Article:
Cinema 1959: Great Year in World Cinema

1959: Great Film Year–Series of Articles

Many historians and film critics consider 1939 to be the best year in Hollywood’s history.  Though WWII had broken in Europe, the U.S. was still uninvolved directly—until Pearl Harbor in December 1941.  Indeed, movies were the country’s primary medium of entertainment.  The technology for TV was available but not widespread and it would take at least another decade for the revolutionary medium to take hold.


However, a case could be made that 1959 was just as good in film diversity and quality as 1939, perhaps even better (in my modest opinion).


For one thing, 1959 was the annus mirabilis of the French New Wave, a movement that revolutionized the world and language of cinema with some brilliant films.  Jean-Luc Godard’s “Breathless,” Francois Truffaut’s “The 400 Blows,” and Alain Resnais’ “Hirsohima, Mon Amour,” were all released in 1959, taking the Cannes Film fest by storm. (More about the 50th anniversary of the New Wave it in a future essay).


It was a terrific year for Hollywood, as well, perhaps the last one before the decline and demise of the old studio system.  For starters, Hitchcock made one of his most accessible and entertaining films, “North by Northwest,” Otto Preminger excelled with his Oscar-nominated interracial court melodrama, “Anatomy of Murder,” and Douglas Sirk arguably created his most stylish and influential melodrama, “Imitation of Life.”

Did I mention that Billt Wilder made one of the funniest movies to have come out of Hollywood, “Some Like It Hot,” with a trio of grand performances by Jack Lemmon, Tony Curtis, and Marilyn Monroe.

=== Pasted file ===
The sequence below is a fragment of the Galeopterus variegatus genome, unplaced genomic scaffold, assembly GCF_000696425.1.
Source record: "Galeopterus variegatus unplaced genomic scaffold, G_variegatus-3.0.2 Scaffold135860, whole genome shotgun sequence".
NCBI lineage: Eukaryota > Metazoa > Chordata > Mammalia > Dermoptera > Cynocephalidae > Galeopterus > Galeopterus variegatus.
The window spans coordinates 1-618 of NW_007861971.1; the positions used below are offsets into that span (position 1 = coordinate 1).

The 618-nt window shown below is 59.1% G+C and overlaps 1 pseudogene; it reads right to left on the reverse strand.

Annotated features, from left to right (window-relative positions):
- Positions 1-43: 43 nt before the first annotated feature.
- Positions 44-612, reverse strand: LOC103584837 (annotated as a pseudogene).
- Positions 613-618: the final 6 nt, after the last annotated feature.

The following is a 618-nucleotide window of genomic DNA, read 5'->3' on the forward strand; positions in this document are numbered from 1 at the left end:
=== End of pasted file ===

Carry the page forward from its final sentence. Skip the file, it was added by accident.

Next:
In the next two weeks, we will run a series of articles about the 1959 as one of the very best for American and foreign cinema.  Most of these movies are available on DVD (or VCR) and I highly recommend that you watch them, at your leisure, as counterbalanced to the blockbuster fare that has dominated this long Hollywood summer.

1959: French New Wave–Seminal Films

Hiroshima, mon Amour

Alain Resnais’ highly acclaimed film, “Hiroshima, mon amour,” is a thoughtful, contemplative and lyrical chronicle of a French movie actress and a Japanese architect, whose sensual love affair in Hiroshima evokes strange memories of the past and thoughts for the future.

It’s one of a half a dozen films, alongside two other stunning debuts, Francois Truffaut’s “The 400 Blows” and Jean-Luc Godard’s “Breathless,” which launched the French New Wave, a movement that revolutionized world cinema in its innovative approach to narrative, style and even audiences.

For some, Resnais’ feature debut, from a screenplay by Marguerite Duras, was the most startling film to emerge from France since WWII. It tells the story of a noted French actress (Emanuelle Rive) who visits Hiroshima and falls into an affair with a Japanese architect (Eiji Okada). But the setting evokes painful memories of her first lover, a German soldier who was shot on Liberation Day.

Addressing forgetfulness, the subjective nature of time, and the imminence of death, Resnais developed a unique editing style and narrative structure. Remarkable in theme and structure, “Hiroshima, mon amour” examines the relationship between time and memory in the context of a terrible atrocity. Resnais maintains the counterpoint between past and present by continuously shifting the narrative mode from the objective to the subjective.

Resnais’ work has been described by some critics as important in the evolution of cinema as a distinct art form as Orson Welles’ “Citizen Kane.” Jean-Luc Godrad, a contemporary of Resnais, once described it as “Faulkner plus Stravinsky.” Perhaps the film’s most significant quality is that, within the narrative audacity and beauty of its composition, it remains a very moving love story.

One of the films that launched the French New Wave, “Hiroshima, mon amour” received the International Critics Prize at the 1959 Cannes Film festival.

Oscar Alert

Oscar Nominations: 1

Story and Screenplay (Original): Marguerite Duras

Oscar Awards: None

Oscar Context:

The Oscar in that category went to Billy Wilder and I.A. L. Diamond for “The Apartment,” which also won Best Picture and Best Director.

French film with English subtitles

Running Time: 88 minutes